What does your daily schedule look like?
I wake up around 6:30 in the morning and make a pot of Italian espresso. I read the headlines, check my calendar for work promises, and then, make a healthy breakfast. When I can, I love to eat outside and read something about writing, or the latest “research” novel that might somehow inform my story. This is when I write for an hour or two, or sort out my newest thoughts in the River Town journal, usually in my “writing chair,” which is, indeed, special. I’m not always writing my novel—though, I think I should be. Sometimes it’s an epiphany I want to sort through, sometimes a travel piece, or some nostalgic memory I want to capture in words. When I write, I cast Nostalgia as a big character. I use as many of these snippets as possible in the novel.
Writing River Town is still a scattered process for me at this stage, as if it’s so early I have to keep refocusing the kaleidoscope. And when I do, the pieces fall together in a different pattern. I long to be through this stage and have the first draft finished. Then, I read a little of The Writing Life by Annie Dillard and relax. It’s like I’m raising a child—that’s a long process with short bursts of joyful progress. I try to practice grace on myself.
If I had the luxury to follow this muse all day, I would. However, I must work. I usually put on some workout clothes, if I don’t have a meeting, and start around 9AM. Three days a week, I work until my TRX/bootcamp class around 4PM. I’m toast after that. This fall, I’m teaching two sections of English, so I anticipate Tuesday and Thursday will be filled with lots of nerdy talk about writing…and, time spent responding to students’ writing. I’m looking forward to it…with a little fear and trepidation, though. I enjoy cooking, so half the week, I might try a new recipe. If not, we go to dinner at one of our usual places. Nashville is full of culinary opportunity.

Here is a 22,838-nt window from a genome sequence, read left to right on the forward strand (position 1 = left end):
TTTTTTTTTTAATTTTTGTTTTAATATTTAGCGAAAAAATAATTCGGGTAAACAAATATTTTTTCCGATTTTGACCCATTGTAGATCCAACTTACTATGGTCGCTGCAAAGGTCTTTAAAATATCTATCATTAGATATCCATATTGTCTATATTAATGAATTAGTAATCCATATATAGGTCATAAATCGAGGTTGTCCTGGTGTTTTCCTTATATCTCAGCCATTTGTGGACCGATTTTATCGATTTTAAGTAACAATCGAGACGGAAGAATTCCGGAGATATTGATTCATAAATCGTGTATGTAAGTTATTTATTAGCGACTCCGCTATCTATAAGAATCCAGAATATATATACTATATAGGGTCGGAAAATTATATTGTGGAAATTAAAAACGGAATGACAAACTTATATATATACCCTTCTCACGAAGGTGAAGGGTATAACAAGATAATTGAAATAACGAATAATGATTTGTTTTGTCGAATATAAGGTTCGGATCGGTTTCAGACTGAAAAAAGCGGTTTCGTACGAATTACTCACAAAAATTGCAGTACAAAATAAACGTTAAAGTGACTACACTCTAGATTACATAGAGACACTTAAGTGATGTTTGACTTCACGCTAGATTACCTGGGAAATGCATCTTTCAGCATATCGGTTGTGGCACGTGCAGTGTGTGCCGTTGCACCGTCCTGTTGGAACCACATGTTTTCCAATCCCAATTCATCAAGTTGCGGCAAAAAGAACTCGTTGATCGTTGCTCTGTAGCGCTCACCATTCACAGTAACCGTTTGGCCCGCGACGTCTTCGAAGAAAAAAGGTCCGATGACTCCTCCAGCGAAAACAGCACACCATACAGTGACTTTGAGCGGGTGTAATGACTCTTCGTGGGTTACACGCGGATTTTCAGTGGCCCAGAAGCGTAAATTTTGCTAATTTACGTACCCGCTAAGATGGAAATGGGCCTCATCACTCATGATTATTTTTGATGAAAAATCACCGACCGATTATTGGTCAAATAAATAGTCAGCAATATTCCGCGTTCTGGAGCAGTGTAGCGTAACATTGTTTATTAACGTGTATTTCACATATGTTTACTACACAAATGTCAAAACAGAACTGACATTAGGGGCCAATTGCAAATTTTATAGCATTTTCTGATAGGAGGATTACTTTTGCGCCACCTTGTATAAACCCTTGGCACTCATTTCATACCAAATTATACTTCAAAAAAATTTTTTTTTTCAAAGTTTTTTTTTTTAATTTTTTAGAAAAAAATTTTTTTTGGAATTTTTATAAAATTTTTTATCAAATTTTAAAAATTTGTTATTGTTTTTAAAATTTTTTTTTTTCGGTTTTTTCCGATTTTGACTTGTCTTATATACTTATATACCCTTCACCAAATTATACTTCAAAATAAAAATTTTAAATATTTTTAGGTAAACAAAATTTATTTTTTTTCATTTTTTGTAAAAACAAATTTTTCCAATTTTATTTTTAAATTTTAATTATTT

I believe everything I allow into my schedule and mind should positively inform my writing life. I’ve adopted a wholistic approach about my writing life since I’ve moved. Everything—and almost everyone—feeds my writing now. It’s a carefully crafted, unplotted life. Even my love life supports my writing. He’s a professional songwriter. We speak the same language, understand the creative rhythms that ebb and flow, and yet, practice writing whether we “feel” like it or not. That’s my definition of a working creative. As an extra treat, I’ve surrounded myself with people who don’t need an explanation for the whys and hows in my life. That started at Spalding where I found my “Core” people.
What advice would you give someone looking for a more productive routine?
My advice for a productive routine? I’d follow my original plan: block off two hours in the morning, turn off the world, set a timer or turn over your hour glass, and focus on filling up blank pages until your life demands you make an official appearance. I set out with this goal every day. I fall short, but maybe, staying motivated, putting pen to paper, and protecting your writing life is part of the journey? The good news is, no matter how much time you can carve out to dedicate to a project, the words have a lovely way of adding up.
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Mackenzie Jervis is a Summer 2016 Graduate. She lives in Texas with her husband, two cats, puppy, and son. She’s traveled to 65 countries solo, now taking the baby along. She blogs about family travel at A Wandering Scribbler while writing novels and binge-watching British TV.